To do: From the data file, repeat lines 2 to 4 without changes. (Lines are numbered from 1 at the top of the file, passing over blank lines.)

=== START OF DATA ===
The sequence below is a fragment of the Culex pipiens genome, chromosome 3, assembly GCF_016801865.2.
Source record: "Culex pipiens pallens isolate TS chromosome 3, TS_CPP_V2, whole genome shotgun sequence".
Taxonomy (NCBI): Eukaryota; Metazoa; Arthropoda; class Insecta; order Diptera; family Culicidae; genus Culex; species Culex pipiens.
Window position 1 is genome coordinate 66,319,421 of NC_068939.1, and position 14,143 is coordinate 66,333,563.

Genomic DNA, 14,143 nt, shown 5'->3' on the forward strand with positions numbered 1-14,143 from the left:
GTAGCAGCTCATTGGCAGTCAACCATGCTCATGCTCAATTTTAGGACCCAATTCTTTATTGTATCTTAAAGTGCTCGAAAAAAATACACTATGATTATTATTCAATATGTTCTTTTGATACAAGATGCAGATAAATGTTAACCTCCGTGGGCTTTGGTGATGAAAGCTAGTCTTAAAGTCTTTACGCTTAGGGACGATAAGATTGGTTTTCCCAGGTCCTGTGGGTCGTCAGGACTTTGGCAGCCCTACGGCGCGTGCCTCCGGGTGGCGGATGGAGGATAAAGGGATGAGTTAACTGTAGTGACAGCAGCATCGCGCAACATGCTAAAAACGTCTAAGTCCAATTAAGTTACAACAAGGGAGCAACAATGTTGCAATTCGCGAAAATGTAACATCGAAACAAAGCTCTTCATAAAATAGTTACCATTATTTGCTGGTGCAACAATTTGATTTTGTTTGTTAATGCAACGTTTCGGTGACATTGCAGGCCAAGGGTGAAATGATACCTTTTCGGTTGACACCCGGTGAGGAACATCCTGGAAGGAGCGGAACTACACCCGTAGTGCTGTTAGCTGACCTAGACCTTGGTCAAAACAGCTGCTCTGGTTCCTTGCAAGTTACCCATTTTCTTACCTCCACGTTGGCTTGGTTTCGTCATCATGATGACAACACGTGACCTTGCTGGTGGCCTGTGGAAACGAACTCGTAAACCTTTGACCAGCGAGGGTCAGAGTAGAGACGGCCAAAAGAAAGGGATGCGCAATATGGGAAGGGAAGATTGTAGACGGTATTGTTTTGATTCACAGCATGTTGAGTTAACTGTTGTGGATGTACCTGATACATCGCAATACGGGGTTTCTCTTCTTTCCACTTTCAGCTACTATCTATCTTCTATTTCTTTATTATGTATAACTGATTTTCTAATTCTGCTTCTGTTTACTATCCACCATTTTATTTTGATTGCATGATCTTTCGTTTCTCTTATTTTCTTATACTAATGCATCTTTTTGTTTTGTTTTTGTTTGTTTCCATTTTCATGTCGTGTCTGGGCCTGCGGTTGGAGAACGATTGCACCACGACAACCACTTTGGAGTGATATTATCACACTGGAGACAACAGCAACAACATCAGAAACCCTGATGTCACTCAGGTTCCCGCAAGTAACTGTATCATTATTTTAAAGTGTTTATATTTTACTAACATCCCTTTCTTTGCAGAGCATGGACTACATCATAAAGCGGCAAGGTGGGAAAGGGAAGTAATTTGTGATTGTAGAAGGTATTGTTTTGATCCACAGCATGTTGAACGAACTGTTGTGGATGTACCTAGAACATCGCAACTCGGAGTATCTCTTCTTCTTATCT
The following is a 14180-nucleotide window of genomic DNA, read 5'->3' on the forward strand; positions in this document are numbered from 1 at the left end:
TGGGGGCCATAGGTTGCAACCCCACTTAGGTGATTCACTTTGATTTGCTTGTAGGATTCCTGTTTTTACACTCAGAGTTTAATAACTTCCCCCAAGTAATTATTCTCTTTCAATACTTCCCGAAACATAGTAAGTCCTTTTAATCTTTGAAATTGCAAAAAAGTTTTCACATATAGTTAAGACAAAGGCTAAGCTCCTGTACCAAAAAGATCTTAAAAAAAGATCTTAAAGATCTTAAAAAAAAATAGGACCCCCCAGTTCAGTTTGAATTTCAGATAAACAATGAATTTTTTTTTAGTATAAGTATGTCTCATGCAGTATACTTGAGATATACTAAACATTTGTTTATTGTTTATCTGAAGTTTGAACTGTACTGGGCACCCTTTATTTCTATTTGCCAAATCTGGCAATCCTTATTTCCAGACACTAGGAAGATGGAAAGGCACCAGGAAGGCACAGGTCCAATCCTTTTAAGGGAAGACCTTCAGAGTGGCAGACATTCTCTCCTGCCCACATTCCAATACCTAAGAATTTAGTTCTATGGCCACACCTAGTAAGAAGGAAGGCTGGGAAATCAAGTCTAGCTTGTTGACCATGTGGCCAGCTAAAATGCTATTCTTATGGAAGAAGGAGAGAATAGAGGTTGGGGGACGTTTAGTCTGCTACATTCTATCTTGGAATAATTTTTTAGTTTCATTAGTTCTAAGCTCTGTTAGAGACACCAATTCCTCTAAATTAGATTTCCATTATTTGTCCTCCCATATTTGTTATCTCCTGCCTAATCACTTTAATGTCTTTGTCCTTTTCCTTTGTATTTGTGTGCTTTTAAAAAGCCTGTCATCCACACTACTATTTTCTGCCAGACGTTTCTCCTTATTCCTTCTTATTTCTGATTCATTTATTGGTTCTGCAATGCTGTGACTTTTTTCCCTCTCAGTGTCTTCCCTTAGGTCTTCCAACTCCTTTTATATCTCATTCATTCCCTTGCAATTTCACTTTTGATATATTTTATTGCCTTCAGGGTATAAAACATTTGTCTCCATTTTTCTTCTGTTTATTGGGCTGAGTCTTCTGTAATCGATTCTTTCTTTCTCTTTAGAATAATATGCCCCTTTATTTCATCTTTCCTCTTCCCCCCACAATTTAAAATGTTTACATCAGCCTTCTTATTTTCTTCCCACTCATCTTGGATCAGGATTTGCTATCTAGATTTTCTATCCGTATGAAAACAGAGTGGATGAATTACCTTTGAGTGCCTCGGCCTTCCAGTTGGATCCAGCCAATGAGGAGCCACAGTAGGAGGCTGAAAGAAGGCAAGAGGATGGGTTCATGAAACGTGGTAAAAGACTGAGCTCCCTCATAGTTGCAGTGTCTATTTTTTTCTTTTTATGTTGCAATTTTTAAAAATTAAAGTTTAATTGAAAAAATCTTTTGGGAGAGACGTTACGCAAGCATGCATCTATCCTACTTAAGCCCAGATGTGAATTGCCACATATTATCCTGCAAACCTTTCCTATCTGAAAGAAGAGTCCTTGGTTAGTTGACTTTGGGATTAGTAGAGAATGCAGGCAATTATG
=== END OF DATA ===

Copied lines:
Source record: "Culex pipiens pallens isolate TS chromosome 3, TS_CPP_V2, whole genome shotgun sequence".
Taxonomy (NCBI): Eukaryota; Metazoa; Arthropoda; class Insecta; order Diptera; family Culicidae; genus Culex; species Culex pipiens.
Window position 1 is genome coordinate 66,319,421 of NC_068939.1, and position 14,143 is coordinate 66,333,563.